By The Star
This came after the government decided to only impose the tax on foreign tourists at a flat rate of 10 ringgit (Bt78).
Malaysia’s tourism and culture minister, Datuk Seri Mohamed Nazri Abdul Aziz, told Parliament Wednesday that the tax, which is expected to take effect from Aug 1, would apply to all hotel categories and be charged per room per night.
However, it will not be applicable for premises with five rooms or less, homestays and village stays.
The minister also said the prime minister would decide whether to push back the implementation date to beyond Aug 1.
Initially, locals were only supposed to be exempted if they stayed at hotels rated three stars and below, while foreigners were to be charged between 2.50 ringgit and 20 ringgit per night depending on the hotel’s rating.
The decision to exempt locals, said industry players, would benefit and enhance domestic tourism.
Malaysian Association of Tour and Travel Agents (MATTA) president Datuk Tan Kok Liang said the exemption would stabilise the local tourism sector.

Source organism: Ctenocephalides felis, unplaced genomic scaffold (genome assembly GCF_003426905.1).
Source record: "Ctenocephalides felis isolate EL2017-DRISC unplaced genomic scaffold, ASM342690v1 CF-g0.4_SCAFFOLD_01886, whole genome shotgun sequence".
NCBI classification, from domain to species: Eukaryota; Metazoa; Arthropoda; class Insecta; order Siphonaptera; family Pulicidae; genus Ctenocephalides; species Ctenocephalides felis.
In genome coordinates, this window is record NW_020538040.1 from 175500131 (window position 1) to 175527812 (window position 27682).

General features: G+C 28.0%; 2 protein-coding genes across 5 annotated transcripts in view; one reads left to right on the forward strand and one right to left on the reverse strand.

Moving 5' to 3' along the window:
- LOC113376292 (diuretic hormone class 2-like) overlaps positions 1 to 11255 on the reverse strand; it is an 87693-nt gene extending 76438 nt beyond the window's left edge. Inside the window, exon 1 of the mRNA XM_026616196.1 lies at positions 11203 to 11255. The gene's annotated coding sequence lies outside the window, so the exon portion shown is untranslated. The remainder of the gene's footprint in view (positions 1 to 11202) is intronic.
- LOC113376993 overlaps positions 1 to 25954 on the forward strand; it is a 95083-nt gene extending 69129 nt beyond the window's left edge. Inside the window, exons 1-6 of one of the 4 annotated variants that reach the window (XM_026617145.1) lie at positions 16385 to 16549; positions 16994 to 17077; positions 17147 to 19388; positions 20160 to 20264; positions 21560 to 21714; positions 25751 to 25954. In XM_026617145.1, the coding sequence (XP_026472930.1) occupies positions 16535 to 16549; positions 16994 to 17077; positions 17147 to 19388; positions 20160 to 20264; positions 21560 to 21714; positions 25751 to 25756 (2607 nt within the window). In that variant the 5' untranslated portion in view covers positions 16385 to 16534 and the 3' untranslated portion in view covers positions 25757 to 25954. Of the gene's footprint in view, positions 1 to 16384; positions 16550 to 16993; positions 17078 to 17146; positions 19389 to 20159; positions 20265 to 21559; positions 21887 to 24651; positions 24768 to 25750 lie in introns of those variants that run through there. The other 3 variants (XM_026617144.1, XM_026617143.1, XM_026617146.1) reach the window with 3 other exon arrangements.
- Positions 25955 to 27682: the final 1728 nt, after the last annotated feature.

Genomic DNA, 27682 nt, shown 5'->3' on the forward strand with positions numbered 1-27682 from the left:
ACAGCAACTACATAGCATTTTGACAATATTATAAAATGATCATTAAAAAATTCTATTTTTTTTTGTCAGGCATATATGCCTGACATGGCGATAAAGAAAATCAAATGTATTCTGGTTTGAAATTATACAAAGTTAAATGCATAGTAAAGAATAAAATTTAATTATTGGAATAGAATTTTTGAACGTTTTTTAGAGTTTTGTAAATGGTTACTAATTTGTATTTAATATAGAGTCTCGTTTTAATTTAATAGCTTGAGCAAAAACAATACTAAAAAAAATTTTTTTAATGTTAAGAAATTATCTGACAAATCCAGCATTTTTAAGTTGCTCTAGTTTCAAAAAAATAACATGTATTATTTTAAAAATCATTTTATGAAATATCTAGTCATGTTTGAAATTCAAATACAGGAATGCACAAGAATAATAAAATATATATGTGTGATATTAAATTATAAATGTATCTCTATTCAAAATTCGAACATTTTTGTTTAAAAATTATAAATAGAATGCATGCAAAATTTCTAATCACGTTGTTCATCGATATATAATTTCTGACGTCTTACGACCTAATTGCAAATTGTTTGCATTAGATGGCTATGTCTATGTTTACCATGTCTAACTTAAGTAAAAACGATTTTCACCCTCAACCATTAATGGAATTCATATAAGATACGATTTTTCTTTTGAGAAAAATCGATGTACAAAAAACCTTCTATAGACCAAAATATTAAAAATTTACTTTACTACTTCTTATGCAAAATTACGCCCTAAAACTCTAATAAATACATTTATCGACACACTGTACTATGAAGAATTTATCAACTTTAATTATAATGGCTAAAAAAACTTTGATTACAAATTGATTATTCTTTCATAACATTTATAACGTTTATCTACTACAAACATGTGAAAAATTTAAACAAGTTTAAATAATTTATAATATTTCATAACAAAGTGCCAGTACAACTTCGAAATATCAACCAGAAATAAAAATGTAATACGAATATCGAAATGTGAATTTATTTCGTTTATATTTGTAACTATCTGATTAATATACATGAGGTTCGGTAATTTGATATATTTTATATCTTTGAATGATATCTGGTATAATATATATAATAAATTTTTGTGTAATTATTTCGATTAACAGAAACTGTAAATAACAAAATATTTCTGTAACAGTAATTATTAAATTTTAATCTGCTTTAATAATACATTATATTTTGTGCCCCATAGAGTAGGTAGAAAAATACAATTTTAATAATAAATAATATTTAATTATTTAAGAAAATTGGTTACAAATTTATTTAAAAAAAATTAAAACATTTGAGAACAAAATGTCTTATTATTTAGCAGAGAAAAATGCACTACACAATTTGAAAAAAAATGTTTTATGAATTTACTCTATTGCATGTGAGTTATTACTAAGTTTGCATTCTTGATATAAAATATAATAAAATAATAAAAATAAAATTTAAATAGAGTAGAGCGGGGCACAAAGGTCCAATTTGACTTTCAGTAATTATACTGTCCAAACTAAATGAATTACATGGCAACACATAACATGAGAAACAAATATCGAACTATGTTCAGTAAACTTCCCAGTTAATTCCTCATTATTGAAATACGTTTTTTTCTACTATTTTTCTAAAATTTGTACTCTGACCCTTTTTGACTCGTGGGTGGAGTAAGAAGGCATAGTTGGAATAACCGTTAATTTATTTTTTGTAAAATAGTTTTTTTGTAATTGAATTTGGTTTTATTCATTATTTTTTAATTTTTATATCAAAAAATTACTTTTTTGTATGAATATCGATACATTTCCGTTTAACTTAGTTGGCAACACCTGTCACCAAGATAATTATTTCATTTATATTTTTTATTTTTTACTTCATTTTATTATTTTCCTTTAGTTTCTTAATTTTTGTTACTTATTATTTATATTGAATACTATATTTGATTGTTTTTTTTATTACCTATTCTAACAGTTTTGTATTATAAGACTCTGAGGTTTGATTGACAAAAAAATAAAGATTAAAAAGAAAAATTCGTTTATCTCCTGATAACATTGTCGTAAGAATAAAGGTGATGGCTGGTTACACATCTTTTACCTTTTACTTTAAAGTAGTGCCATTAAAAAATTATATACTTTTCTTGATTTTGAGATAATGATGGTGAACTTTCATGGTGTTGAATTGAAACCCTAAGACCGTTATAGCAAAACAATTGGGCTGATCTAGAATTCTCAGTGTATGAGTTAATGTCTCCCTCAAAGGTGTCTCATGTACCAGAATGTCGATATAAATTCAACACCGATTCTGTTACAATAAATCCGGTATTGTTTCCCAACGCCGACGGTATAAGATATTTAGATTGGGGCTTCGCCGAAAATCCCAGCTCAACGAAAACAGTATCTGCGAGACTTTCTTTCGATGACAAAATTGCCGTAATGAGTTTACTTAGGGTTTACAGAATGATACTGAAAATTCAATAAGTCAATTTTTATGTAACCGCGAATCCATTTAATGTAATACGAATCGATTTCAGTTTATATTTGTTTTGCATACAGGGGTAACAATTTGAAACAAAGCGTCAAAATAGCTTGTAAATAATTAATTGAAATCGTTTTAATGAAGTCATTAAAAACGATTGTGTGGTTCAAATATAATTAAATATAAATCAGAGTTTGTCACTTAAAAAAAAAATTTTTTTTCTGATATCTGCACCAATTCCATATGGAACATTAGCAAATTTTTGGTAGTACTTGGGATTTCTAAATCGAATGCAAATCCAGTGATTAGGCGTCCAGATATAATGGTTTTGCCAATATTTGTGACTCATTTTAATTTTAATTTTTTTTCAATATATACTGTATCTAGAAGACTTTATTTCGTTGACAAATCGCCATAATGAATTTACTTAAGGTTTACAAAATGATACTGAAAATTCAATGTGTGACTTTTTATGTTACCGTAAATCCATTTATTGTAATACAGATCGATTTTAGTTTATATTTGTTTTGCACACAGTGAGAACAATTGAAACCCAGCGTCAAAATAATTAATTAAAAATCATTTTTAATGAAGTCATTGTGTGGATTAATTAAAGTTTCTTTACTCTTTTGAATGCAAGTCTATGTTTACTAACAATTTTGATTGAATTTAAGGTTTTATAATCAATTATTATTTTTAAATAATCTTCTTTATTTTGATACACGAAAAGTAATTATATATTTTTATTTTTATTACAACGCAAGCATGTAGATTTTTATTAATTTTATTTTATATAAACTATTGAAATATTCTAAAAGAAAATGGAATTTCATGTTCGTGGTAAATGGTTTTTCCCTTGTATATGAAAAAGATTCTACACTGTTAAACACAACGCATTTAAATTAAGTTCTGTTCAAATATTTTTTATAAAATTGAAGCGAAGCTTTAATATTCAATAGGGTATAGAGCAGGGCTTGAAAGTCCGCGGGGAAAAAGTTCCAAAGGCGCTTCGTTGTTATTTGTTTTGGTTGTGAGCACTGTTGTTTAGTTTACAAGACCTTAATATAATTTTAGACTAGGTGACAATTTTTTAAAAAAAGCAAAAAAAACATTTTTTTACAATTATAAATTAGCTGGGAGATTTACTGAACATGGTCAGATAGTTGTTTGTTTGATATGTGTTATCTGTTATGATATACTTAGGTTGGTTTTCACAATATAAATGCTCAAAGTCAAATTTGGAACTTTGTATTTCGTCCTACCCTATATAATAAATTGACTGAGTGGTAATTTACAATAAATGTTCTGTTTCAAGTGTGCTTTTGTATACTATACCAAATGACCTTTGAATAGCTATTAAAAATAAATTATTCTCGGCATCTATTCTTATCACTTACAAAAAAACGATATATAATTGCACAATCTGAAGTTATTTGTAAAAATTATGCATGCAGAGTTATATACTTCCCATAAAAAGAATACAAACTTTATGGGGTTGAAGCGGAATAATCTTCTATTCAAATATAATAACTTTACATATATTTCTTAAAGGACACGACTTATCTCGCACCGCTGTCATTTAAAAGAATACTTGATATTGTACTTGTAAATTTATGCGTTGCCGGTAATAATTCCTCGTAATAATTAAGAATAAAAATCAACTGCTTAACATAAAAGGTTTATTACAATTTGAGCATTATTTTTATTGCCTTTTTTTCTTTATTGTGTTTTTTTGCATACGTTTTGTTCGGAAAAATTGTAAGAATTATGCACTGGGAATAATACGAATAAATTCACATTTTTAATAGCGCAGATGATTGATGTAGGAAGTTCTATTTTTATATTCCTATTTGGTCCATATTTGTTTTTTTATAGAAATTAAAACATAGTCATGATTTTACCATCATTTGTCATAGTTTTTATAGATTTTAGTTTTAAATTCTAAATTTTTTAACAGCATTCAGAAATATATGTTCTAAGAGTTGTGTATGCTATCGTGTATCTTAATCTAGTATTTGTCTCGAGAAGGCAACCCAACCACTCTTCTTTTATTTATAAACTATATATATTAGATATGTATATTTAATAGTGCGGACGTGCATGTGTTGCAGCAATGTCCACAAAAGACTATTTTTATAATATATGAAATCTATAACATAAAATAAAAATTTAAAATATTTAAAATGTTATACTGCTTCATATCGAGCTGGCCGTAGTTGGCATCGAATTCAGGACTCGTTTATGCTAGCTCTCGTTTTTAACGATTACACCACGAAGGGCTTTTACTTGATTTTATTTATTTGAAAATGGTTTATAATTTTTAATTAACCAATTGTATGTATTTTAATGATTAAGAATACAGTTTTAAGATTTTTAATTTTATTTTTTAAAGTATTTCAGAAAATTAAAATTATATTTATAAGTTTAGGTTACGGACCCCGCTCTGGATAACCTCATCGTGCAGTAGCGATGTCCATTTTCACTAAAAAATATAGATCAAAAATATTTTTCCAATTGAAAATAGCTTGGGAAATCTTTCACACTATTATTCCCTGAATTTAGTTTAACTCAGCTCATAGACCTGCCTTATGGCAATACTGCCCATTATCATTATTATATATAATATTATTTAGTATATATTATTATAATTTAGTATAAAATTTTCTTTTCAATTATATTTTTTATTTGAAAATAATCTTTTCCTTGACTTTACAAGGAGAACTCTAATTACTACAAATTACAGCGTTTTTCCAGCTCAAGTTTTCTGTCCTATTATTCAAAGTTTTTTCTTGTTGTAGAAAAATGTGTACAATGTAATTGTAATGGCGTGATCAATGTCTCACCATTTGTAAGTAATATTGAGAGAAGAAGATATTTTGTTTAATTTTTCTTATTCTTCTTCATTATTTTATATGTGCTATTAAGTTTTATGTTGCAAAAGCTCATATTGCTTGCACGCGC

“MATTA has expressed concern over the tourism tax and we are glad that the government has taken note,” said Tan.
“Also, reducing the tax from 20 ringgit for four- and five-star hotels to 10 ringgit will minimise the adverse impact on the high-end industry.”
He also said there would be minimal impact on foreign tourists, adding that the extra funds collected would be spent on tourism infrastructure development.
Tan, however, said there was a need to review the lower category accommodation providers and budget hotels.
“There could be an increase of between five percent and 30 percent for room rates due to the tax, which would affect long-stay budget travellers,” he said.
He also expressed hope that the Customs department would announce the collection and implementation mechanism soon.
“An implementation date of April 1, 2018, would be ideal,” he said.